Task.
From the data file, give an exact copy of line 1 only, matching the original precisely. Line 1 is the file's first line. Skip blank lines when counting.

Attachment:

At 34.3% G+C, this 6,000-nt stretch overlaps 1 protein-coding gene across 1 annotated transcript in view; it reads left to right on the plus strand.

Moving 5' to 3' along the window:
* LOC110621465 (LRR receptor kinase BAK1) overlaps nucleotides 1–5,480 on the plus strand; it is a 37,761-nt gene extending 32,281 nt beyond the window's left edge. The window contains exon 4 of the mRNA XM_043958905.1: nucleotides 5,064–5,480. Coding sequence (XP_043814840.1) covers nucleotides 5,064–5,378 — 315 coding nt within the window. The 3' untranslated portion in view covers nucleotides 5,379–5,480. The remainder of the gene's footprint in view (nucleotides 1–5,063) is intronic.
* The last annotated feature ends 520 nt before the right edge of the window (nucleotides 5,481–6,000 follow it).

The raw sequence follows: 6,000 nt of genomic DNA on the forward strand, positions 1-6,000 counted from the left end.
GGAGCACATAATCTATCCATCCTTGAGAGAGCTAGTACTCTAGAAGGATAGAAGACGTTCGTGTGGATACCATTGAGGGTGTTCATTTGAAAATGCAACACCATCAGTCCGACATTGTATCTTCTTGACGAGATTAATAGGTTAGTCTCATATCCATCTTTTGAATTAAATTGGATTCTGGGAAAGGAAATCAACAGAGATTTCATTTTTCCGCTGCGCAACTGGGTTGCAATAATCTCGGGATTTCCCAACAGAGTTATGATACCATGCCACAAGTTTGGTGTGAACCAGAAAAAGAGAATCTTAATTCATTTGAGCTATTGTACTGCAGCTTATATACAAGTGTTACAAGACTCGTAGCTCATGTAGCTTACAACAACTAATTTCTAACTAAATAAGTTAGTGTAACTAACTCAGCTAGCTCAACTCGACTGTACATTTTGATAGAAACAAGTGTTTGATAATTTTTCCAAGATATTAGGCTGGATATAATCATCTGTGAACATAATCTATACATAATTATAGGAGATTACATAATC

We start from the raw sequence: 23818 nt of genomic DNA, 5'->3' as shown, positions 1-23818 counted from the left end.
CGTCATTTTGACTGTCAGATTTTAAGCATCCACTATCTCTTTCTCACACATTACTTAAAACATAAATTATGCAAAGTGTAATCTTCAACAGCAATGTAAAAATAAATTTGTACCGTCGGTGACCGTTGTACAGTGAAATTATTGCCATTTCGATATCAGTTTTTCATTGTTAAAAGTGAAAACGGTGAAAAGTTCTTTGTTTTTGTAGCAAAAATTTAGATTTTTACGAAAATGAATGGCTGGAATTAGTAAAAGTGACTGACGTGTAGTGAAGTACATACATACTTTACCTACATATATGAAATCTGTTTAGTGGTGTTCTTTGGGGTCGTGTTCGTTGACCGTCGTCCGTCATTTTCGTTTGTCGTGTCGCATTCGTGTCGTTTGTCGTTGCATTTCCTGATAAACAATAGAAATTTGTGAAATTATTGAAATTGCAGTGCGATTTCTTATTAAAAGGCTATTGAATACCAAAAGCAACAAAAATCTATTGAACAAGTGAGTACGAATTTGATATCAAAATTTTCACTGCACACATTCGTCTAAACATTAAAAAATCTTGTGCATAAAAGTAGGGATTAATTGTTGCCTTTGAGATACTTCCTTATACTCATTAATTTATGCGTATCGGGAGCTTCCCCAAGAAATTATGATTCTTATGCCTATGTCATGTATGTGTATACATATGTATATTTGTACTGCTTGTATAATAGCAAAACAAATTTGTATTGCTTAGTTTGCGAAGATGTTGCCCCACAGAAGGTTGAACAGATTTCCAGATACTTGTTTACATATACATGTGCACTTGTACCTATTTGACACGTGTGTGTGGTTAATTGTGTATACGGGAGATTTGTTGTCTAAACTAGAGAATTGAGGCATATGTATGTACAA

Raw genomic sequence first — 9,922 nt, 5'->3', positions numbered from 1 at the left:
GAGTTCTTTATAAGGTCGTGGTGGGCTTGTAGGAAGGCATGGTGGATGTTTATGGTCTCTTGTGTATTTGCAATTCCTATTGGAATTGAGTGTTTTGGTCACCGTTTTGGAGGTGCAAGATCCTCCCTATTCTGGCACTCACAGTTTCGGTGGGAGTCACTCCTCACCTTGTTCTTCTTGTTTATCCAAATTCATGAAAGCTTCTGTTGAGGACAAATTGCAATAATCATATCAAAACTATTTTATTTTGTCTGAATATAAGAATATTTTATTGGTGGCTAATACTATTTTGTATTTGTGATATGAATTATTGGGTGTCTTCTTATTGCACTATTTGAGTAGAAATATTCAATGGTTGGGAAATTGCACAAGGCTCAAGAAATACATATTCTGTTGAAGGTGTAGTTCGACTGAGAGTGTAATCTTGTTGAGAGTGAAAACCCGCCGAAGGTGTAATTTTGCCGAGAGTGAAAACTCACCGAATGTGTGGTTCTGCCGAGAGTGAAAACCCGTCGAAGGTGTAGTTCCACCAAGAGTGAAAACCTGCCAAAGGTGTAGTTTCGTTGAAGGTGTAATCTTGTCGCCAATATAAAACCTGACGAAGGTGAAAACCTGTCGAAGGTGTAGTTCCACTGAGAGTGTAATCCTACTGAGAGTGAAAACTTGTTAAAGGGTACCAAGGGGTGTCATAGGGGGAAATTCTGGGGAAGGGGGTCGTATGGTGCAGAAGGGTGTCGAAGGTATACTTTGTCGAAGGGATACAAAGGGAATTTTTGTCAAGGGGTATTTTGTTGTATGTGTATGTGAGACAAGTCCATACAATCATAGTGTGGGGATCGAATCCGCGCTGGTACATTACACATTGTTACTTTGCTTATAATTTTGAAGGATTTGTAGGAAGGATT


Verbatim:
At 34.3% G+C, this 6,000-nt stretch overlaps 1 protein-coding gene across 1 annotated transcript in view; it reads left to right on the plus strand.